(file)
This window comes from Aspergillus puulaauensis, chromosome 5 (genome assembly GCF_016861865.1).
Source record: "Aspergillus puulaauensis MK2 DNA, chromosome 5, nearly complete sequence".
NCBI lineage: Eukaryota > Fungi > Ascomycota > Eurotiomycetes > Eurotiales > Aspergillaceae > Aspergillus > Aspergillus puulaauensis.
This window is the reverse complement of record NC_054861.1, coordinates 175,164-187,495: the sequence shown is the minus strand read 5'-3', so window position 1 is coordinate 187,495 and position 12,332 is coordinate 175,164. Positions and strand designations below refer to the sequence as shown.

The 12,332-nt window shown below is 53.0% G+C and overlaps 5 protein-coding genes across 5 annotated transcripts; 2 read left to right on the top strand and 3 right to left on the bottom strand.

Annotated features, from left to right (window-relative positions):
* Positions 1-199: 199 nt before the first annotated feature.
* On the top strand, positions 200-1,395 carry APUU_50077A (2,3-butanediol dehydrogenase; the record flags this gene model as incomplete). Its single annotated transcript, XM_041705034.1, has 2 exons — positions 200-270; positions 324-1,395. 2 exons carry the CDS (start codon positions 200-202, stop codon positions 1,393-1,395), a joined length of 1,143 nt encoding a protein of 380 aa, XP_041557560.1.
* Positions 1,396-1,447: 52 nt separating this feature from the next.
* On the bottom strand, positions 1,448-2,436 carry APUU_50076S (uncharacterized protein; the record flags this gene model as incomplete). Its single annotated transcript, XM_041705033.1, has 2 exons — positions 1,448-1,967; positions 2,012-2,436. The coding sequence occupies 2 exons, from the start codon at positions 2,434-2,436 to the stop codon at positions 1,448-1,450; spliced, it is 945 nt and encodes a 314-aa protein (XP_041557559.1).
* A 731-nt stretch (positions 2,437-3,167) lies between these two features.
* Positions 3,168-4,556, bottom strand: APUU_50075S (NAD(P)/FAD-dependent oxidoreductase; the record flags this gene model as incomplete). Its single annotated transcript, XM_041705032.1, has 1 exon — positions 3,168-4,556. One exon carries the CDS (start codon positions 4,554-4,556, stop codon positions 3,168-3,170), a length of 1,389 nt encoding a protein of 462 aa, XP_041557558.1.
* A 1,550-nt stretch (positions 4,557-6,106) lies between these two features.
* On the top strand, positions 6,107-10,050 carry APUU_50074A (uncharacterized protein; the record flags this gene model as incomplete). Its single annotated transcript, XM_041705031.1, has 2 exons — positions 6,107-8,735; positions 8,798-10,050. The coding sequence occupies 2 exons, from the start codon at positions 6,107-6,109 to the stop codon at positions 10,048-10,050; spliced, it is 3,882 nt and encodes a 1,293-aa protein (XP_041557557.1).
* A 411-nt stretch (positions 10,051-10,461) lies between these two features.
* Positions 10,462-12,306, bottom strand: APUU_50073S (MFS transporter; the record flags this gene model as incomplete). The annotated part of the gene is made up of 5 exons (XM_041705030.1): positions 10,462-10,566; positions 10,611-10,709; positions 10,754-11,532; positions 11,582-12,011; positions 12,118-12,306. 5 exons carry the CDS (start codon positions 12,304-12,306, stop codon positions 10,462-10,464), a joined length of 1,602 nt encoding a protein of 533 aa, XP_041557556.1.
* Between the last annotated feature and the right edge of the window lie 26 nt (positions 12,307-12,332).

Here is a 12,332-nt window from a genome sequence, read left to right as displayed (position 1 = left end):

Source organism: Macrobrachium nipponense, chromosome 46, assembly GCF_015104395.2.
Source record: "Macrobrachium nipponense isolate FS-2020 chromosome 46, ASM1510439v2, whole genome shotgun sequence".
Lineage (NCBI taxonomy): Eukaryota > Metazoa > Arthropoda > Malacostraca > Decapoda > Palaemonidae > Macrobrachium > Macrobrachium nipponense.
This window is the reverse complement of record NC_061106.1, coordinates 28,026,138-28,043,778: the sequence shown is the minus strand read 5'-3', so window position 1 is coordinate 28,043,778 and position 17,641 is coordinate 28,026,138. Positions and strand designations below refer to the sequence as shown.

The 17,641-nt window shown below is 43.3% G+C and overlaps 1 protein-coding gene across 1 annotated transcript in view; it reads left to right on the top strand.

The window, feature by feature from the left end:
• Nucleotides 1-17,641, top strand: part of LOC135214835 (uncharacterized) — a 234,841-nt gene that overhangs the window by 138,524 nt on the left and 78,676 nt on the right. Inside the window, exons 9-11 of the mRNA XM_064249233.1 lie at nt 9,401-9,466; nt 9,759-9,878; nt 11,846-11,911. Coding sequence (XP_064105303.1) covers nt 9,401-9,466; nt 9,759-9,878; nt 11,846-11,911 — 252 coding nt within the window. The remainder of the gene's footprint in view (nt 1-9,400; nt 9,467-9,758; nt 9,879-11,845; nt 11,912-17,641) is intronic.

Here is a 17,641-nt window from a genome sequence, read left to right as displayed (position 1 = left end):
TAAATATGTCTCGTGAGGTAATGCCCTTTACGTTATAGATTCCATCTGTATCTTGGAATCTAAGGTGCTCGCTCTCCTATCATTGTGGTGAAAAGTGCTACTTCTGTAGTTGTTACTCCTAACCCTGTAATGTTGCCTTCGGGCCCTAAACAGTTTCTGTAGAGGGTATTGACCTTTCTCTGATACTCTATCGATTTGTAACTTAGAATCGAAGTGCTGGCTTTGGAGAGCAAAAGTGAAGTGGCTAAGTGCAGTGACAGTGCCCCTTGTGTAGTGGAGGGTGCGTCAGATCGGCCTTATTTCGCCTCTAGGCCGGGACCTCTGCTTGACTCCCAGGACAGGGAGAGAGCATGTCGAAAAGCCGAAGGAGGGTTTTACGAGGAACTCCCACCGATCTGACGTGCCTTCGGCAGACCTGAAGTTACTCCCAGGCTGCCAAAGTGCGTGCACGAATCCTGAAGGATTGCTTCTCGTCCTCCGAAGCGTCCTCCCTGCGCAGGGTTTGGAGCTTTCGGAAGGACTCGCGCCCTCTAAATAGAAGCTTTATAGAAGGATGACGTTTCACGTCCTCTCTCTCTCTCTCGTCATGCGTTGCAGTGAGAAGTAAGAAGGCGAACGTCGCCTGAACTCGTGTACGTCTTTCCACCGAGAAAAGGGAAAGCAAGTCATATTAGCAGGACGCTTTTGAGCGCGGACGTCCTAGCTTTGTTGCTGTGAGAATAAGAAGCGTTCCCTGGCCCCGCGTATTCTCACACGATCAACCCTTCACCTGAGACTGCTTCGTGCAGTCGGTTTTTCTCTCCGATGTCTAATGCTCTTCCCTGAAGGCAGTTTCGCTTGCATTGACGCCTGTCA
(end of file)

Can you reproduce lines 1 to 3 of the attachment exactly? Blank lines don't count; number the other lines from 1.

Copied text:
This window comes from Aspergillus puulaauensis, chromosome 5 (genome assembly GCF_016861865.1).
Source record: "Aspergillus puulaauensis MK2 DNA, chromosome 5, nearly complete sequence".
NCBI lineage: Eukaryota > Fungi > Ascomycota > Eurotiomycetes > Eurotiales > Aspergillaceae > Aspergillus > Aspergillus puulaauensis.